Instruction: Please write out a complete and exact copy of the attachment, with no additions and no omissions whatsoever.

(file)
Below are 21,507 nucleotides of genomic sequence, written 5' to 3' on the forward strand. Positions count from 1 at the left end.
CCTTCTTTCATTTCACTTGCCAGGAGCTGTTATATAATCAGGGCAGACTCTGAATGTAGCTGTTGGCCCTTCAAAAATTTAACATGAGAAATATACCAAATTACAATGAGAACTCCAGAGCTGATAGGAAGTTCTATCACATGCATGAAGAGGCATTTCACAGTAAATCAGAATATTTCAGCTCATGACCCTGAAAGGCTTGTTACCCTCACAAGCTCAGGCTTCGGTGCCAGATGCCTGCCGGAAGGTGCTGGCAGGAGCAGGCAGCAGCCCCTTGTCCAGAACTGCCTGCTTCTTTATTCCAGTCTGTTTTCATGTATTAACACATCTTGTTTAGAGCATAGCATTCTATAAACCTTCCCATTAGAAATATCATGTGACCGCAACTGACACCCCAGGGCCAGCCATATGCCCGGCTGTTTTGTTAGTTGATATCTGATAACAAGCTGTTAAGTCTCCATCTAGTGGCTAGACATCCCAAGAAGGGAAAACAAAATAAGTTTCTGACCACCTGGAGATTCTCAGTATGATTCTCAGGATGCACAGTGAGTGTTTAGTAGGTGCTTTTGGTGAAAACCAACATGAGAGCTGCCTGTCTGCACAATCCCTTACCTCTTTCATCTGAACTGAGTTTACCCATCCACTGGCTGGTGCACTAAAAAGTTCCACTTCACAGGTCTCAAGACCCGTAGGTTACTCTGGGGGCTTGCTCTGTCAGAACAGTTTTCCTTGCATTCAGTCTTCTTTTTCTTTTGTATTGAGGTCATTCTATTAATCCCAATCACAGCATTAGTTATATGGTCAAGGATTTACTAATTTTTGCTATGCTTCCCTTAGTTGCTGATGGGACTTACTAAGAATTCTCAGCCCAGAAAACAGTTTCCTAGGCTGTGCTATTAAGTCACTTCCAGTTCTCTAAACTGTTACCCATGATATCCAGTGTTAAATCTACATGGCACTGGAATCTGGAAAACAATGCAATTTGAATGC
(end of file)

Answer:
Below are 21,507 nucleotides of genomic sequence, written 5' to 3' on the forward strand. Positions count from 1 at the left end.
CCTTCTTTCATTTCACTTGCCAGGAGCTGTTATATAATCAGGGCAGACTCTGAATGTAGCTGTTGGCCCTTCAAAAATTTAACATGAGAAATATACCAAATTACAATGAGAACTCCAGAGCTGATAGGAAGTTCTATCACATGCATGAAGAGGCATTTCACAGTAAATCAGAATATTTCAGCTCATGACCCTGAAAGGCTTGTTACCCTCACAAGCTCAGGCTTCGGTGCCAGATGCCTGCCGGAAGGTGCTGGCAGGAGCAGGCAGCAGCCCCTTGTCCAGAACTGCCTGCTTCTTTATTCCAGTCTGTTTTCATGTATTAACACATCTTGTTTAGAGCATAGCATTCTATAAACCTTCCCATTAGAAATATCATGTGACCGCAACTGACACCCCAGGGCCAGCCATATGCCCGGCTGTTTTGTTAGTTGATATCTGATAACAAGCTGTTAAGTCTCCATCTAGTGGCTAGACATCCCAAGAAGGGAAAACAAAATAAGTTTCTGACCACCTGGAGATTCTCAGTATGATTCTCAGGATGCACAGTGAGTGTTTAGTAGGTGCTTTTGGTGAAAACCAACATGAGAGCTGCCTGTCTGCACAATCCCTTACCTCTTTCATCTGAACTGAGTTTACCCATCCACTGGCTGGTGCACTAAAAAGTTCCACTTCACAGGTCTCAAGACCCGTAGGTTACTCTGGGGGCTTGCTCTGTCAGAACAGTTTTCCTTGCATTCAGTCTTCTTTTTCTTTTGTATTGAGGTCATTCTATTAATCCCAATCACAGCATTAGTTATATGGTCAAGGATTTACTAATTTTTGCTATGCTTCCCTTAGTTGCTGATGGGACTTACTAAGAATTCTCAGCCCAGAAAACAGTTTCCTAGGCTGTGCTATTAAGTCACTTCCAGTTCTCTAAACTGTTACCCATGATATCCAGTGTTAAATCTACATGGCACTGGAATCTGGAAAACAATGCAATTTGAATGC